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Take this brief moment out of your day to get to know yourself. Here is an easy exercise in visualization that may reveal things about yourself you've never realized. This was always one of my favorite personality tests as a kid and if you haven't experienced it yet, I think you absolutely should. It is based on the psychological symbols and archetypes we all carry inside us and that affect how we live our lives. Obviously, it's not fool proof. But the results have often been surprising.

Read the question. Close your eyes and let the images come naturally. DON'T OVER THINK IT!

1. Imagine you are walking in a beautiful forest with someone. Who are you walking with?

2. As you stroll you come across an animal. What kind of animal is it?

3. What interaction takes place between you and the animal?

4. You walk deeper in the woods. You enter a clearing and before you is your Dream House. Describe its size.

5. Is your dream house surrounded by a fence?

6. You enter the house. You walk to the dining area and see the dining table. Describe what you see on AND around the table. Don't over-think it.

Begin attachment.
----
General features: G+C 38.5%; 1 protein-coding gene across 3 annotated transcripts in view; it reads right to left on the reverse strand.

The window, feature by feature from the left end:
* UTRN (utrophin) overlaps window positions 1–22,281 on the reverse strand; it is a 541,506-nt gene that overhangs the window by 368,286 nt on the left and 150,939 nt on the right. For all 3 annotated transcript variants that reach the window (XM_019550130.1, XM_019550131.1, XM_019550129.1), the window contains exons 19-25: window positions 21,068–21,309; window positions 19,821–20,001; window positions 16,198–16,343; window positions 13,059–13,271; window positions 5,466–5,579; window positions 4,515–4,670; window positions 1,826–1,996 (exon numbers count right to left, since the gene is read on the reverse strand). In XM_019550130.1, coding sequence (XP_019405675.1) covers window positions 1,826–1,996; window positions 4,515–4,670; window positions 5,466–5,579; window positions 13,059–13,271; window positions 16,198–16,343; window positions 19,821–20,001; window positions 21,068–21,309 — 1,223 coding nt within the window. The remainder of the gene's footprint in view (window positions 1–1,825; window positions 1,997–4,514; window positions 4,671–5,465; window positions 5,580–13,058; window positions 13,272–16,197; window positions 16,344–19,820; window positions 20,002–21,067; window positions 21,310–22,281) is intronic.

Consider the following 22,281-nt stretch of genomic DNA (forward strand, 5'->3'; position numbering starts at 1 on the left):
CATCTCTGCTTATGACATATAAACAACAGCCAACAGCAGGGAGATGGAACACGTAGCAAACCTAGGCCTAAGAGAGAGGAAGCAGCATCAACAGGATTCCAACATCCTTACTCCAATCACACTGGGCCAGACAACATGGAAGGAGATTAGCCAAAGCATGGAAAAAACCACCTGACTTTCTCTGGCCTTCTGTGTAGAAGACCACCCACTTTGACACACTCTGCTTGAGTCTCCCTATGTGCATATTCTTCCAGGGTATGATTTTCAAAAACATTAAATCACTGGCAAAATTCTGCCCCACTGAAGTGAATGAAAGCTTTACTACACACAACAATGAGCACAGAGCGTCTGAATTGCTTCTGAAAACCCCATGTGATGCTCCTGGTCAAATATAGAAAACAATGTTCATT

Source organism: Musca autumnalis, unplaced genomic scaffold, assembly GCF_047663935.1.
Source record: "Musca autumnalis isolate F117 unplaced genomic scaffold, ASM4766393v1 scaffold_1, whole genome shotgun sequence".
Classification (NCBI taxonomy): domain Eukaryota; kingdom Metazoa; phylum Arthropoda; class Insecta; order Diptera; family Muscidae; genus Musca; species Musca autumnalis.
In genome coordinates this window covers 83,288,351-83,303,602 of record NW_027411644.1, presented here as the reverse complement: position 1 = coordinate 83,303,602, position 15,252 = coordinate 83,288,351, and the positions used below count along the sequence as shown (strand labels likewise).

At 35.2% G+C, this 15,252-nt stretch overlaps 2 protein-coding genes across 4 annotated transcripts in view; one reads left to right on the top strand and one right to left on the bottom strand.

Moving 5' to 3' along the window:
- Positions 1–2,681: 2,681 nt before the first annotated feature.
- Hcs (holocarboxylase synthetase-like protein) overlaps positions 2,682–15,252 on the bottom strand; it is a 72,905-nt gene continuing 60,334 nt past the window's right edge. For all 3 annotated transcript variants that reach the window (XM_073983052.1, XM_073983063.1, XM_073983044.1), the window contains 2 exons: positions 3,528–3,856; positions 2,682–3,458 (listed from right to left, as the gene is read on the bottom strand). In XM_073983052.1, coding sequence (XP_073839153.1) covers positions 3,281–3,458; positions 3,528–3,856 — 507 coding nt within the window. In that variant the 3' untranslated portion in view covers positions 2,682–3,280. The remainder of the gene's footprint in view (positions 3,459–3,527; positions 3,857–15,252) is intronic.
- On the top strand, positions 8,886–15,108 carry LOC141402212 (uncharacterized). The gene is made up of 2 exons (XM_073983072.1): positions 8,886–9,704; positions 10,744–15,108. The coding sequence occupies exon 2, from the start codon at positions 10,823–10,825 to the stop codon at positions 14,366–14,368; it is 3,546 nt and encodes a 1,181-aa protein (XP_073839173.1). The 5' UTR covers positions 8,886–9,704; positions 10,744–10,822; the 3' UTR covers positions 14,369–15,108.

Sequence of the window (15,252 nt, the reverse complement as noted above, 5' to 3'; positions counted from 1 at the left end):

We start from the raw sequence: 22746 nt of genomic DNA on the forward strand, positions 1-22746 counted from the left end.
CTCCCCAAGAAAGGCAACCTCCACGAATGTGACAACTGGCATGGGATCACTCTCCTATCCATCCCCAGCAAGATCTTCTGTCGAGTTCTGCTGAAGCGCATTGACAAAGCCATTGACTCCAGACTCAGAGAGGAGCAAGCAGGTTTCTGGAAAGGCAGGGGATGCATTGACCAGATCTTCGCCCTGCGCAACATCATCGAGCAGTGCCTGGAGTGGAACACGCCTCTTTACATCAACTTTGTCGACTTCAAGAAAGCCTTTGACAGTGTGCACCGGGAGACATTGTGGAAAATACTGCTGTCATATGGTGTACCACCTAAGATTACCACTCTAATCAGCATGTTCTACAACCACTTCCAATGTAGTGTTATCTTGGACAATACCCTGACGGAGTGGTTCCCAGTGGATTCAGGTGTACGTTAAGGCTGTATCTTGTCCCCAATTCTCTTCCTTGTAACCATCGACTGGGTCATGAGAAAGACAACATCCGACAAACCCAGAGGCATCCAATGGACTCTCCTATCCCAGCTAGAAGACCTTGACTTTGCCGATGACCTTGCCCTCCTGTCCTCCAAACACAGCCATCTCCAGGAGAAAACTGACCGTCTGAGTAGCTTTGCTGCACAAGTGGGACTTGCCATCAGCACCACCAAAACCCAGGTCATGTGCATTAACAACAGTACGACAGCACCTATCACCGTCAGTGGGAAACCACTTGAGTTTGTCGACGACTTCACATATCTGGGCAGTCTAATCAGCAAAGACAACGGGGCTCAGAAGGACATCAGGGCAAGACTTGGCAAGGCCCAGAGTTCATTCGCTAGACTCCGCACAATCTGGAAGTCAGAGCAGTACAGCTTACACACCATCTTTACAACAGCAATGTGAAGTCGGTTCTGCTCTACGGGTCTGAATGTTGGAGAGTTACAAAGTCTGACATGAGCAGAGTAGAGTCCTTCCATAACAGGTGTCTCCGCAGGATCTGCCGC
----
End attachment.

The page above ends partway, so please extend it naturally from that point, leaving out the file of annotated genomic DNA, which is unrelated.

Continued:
7. You exit the house through the back door. Lying in the grass is a cup. What material is the cup made of?

8. What do you do with the cup?

9. You walk to the edge of the property, where you find yourself standing at the edge of a body of water. What type of body of water is is it?

10. How will you cross the water?


Your answers reveal your greatest concerns and life values.

1. The person who you are walking with is the most important person in your life.

2. The size of the animal is representative of your perception of the size of your problems.

3. The severity of the interaction you have with the animal is representative of how you deal with your problems. (passive/aggressive)

4. The size of your dream house is representative of the size of your ambition to resolve your problems.

5. No fence is indicative of an open personality. People are welcome at all times. The presence of a fence indicates a closed personality. You'd prefer people not to drop by unannounced.